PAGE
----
Sounds like a new detective show: Jeff Sleepier and his beautiful, raven-haired partner, Susie Fuller. But that is not what I am writing about. I am referring to aspects of getting older. Those of us who are older have a moral responsibility to alert those entering that state as to its features. Two of those features that you might not have expected are being sleepier and being fuller, less hungry faster.
You might not sleep as long or as soundly as you did in your teens and twenties. Sleep science is emerging as a real effort to understand sleep, protect our sleep and enhance it where possible. We listened to a Great Course on sleep but a good deal of it was over my head, with lots of technical names of chemicals and neurotransmitters. When my father was in his 90's, he fell asleep at the wheel of his car and crashed into a tree. He was going slowly at the time but it all came as a surprise. He hadn't been feeling sleepy and he wasn't sleep deprived. I know some people suffer from narcolepsy, experiencing unexpected and unwanted periods of sleep at random times during the day. I used to work with a high level executive who had narcolepsy and would grab a piece of scrap paper or a bit of napkin and chew it in a meeting to keep awake.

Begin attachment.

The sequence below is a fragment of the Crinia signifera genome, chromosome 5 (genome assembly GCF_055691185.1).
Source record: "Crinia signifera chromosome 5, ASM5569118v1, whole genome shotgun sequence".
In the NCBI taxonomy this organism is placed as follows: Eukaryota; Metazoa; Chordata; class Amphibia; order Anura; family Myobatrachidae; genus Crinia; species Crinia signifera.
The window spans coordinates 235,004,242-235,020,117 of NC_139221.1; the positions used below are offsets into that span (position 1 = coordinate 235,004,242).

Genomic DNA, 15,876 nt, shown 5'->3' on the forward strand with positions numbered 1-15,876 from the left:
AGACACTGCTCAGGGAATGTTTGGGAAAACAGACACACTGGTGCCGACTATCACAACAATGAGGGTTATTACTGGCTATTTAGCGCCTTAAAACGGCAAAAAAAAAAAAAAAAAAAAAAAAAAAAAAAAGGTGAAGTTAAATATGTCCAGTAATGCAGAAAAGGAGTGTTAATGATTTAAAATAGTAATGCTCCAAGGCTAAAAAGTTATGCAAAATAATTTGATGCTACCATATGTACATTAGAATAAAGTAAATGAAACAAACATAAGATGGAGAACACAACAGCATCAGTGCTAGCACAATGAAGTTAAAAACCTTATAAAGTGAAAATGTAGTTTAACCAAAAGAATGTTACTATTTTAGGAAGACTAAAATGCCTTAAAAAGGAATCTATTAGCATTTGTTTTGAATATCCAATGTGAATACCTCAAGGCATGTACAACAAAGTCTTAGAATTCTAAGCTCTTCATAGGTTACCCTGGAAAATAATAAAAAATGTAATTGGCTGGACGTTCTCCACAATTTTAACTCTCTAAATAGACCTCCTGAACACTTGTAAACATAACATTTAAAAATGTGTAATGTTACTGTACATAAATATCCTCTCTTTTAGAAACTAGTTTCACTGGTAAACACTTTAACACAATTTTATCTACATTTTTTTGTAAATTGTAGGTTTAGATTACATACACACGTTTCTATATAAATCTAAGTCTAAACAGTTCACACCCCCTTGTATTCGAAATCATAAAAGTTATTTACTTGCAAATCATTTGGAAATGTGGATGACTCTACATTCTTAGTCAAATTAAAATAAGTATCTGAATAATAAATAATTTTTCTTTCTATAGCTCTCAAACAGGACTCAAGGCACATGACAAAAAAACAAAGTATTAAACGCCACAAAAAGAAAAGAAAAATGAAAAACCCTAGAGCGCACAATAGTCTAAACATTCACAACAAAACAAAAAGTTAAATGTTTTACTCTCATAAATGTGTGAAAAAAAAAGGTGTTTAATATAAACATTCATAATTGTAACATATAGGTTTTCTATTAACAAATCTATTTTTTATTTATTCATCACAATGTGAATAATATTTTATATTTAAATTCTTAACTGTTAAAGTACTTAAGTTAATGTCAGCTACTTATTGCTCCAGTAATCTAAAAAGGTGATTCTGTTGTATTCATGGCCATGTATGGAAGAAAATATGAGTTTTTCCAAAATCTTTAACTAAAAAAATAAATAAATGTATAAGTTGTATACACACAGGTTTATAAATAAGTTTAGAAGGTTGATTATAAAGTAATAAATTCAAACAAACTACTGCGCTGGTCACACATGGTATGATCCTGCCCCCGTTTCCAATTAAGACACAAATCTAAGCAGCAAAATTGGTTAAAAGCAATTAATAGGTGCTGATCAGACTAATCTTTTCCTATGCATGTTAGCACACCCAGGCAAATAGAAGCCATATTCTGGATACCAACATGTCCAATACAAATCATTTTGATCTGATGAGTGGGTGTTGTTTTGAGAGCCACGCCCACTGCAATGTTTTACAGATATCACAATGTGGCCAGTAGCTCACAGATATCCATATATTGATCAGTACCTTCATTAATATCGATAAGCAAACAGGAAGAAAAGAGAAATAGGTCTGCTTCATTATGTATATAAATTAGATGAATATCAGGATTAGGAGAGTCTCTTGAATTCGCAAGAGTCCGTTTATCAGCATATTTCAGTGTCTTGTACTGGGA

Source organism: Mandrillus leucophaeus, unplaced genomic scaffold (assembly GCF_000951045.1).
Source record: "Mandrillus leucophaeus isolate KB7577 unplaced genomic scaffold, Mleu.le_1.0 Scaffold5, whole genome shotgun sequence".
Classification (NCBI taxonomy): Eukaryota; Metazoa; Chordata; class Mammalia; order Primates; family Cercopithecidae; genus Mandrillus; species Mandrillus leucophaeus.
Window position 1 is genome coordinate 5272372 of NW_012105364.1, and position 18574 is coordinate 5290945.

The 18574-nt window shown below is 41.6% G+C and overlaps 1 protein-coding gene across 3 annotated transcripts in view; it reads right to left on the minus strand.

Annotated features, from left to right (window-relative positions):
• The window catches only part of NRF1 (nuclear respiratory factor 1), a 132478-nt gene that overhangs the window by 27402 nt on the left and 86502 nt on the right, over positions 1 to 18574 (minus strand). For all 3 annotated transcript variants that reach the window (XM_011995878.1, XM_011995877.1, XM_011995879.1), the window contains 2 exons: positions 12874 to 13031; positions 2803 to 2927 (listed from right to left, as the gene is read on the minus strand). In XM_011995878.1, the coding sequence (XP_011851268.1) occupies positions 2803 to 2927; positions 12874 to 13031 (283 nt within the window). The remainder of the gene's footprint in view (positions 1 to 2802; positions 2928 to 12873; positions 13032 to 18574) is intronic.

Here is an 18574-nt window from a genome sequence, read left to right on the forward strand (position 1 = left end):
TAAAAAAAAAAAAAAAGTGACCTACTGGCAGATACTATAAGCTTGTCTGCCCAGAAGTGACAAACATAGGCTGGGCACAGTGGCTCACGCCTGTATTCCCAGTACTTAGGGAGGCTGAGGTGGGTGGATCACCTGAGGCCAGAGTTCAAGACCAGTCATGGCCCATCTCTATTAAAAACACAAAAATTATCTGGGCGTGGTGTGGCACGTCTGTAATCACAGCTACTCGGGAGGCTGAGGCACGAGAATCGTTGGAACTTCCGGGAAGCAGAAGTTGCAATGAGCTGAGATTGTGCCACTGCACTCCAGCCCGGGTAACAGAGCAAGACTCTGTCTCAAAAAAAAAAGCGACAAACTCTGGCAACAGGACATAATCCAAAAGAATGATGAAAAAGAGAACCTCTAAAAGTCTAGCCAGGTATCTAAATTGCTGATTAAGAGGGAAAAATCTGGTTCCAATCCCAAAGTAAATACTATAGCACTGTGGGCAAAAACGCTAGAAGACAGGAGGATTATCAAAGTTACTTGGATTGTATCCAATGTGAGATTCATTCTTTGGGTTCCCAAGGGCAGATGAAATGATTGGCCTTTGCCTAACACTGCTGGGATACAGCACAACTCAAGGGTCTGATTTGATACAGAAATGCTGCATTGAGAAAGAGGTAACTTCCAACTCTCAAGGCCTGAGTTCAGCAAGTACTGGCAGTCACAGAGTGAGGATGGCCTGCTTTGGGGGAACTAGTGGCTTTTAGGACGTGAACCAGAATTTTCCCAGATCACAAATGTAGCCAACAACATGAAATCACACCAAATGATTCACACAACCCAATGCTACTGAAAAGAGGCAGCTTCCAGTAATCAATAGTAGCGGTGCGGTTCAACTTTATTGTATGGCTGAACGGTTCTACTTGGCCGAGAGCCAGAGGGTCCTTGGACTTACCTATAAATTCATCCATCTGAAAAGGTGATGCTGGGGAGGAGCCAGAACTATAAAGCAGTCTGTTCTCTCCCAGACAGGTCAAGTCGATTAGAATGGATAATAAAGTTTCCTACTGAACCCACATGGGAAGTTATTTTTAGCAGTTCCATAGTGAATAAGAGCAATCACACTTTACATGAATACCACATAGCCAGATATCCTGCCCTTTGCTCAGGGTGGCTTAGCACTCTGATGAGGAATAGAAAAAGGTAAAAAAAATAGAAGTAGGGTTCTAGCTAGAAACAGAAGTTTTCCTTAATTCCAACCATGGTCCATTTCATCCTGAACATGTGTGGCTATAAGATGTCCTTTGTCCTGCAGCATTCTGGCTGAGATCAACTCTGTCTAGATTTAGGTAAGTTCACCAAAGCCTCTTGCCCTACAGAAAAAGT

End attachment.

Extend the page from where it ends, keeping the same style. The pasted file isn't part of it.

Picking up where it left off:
As an older person, you may need a nap in the afternoon. You may find that you are quite refreshed after 15 or 20 minutes of napping.
Another feature of getting older was well-described by a friend who said that these days, she takes one bite and she is ready for a doggy-bag. For readers from elsewhere, it is the custom in American restaurants to request a "doggy bag", supposedly a package of meal leftovers for one's pet but actually the makings of tomorrow's breakfast or lunch. As noted in some of these search results, the reasons older people eat less can be surprisingly varied.
Sweets may still be attractive but of course, should not be overdone. Vegetables matter very much and being lighter may be more attractive than a big steak. We had a relative who became fixated on the idea of constipation and kept overdosing on laxatives that he didn't need. Several times, he dehydrated himself to the point of needing hospitalization. Vegetables can help with that, too, but they need to be attractively cooked. As a youngster, I always like lettuce but dismissed it as unimportant. However, the physician Joel Fuhrman states that lettuce is an valuable food.